A Successful Start

The first thing most home shoppers do when they are getting ready to buy is to consult a mortgage professional to determine how much of a housing payment they qualify for based on income, down payment, and credit rating.

Once you find out what you CAN do, there’s another conversation you need to have about what you SHOULD do before you make your final decision. Here’s a quick rundown on a six-step process to a successful start to buying a home:

  1. Pre-qualify (what you CAN do)
  2. Create a Household Budget
  3. Establish Payment Range (what you SHOULD do)
  4. Convert Payment Range to Property Price Range
  5. Determine Area and Home Features
  6. Contact an Agent that works the search area

Pre-Qualify

Lenders provide this free service as a way to develop a relationship with a potential home buyer. Lending guidelines are very complex and there are many special programs that could impact your decisions, so use a reputable, seasoned professional. Your agent is the best source for lender referrals as they’ve already done the legwork for you.

Two kinds of pre-qualification:

Pre-qualification – This is a telephone conversation that will help determine if a loan approval will be likely. You will discuss all of the material aspects of your finances including income, debts, credit issues, cash on deposit and in investment accounts, etc. No credit report is pulled at this time. If it appears that you will qualify for a housing payment sufficient to warrant a home purchase, you will want to apply for a pre-approval before working with an agent.

Pre-approval – Most lenders will ask you to apply online as the mortgage process is mostly paperless and the online document portals are much more secure than email for transmitting personal documents. Once you’ve completed the application, the loan officer will call to review the information to assure it is complete and accurate. Then a credit report will be issued and the loan will be underwritten using an online service to determine your exact purchase ability.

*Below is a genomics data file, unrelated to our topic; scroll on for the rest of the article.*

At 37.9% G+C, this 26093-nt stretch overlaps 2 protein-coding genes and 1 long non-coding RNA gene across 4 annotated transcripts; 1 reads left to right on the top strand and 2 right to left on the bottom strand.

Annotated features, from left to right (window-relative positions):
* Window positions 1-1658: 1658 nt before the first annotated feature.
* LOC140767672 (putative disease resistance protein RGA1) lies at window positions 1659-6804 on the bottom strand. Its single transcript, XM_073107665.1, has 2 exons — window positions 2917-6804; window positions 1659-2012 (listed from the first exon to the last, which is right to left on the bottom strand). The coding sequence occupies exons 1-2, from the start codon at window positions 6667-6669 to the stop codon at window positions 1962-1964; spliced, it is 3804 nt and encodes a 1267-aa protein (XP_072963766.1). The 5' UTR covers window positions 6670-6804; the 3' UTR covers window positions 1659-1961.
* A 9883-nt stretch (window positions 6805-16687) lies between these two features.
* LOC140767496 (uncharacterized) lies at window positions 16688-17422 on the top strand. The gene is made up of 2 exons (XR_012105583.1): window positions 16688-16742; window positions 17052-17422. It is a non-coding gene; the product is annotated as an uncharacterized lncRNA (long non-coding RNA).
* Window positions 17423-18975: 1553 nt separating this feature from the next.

Most real estate agents require a pre-approval letter before showing properties to a buyer. There is usually no cost for this.

Create a Budget

If you’re buying for the first time, it’s a good idea to draw up a budget so you’ll know how much of a payment can truly afford. Buying a home is a long-term commitment and you should go into it with a good grasp on your personal finances. Download a simple budget here.

Establish a Payment Range

There’s no perfect home, and you’ll be making some compromises as you narrow down your options.You will probably look across a certain price range, having better luck the higher in price you go. It’s this way for everyone – we all want a little more than we can afford, maybe because we are striving for the best thing that’s within reach. Be aware of this and be ready to compromise to avoid a short honeymoon and hard landing. I suggest that my buyers start shopping at the low end of their “Conservative / Risky” payment range.

It helps to know that every $10,000 in purchase price equates to about $65/mo in the housing payment.

Convert Payment Range to Property Price Range

This is a simple math calculation for an experienced loan officer. It includes homeowner’s insurance and property tax estimates, as well as some knowledge about the kind of loan involved so be sure to get some help with this. Once you have the correlating Property Prices to your Conservative/Risky Payment Ranges, you’ll be able to think more clearly and make better decisions. It also helps to have a written plan that can be used to keep you from falling into a sales trap or making a rash emotional decision.

Determine Area and Home Features

The internet is no substitute for a buyer’s agent, but it can help you get an idea of the kind of home you want and in what general area you want to live. Once you know these two things, you can hire a buyer’s agent to help you. The same warning applies to agents as to mortgage lenders: Work with a reputable, full time professional! Everyone knows at least one real estate agent – you want to work with someone who is knowledgeable about the local market and able to represent your best interests throughout the transaction!

Hire your Agent

There are many ways to find good agents in your local market. Be prepared to interview a few before making a decision. Look to your agent for information about properties, local schools and shopping, commute times, neighborhood amenities, etc. Then you can count on them to help you make tough decisions, negotiate a good deal, help you with paperwork and building inspections, and deal with the seller and their agent directly.

Summary

Being able to afford a home goes beyond having the necessary income to qualify for the housing payment. There are costs to owning a home that you don’t have if you’re renting, and if you’re like most, you’ll invest in some upgrades to add your personal touch to your living space. You must also be ready to pay for any maintenance that naturally occurs over time. If you’ve owned a home before, you know about setting some money aside every month for repairs to the HVAC, plumbing, exterior and interior surfaces, driveway, etc. If you are buying for the first time, you should speak to your agent about the potential maintenance issues of every home you consider, and also look into a special kind of home warranty that helps when things break.

 

 

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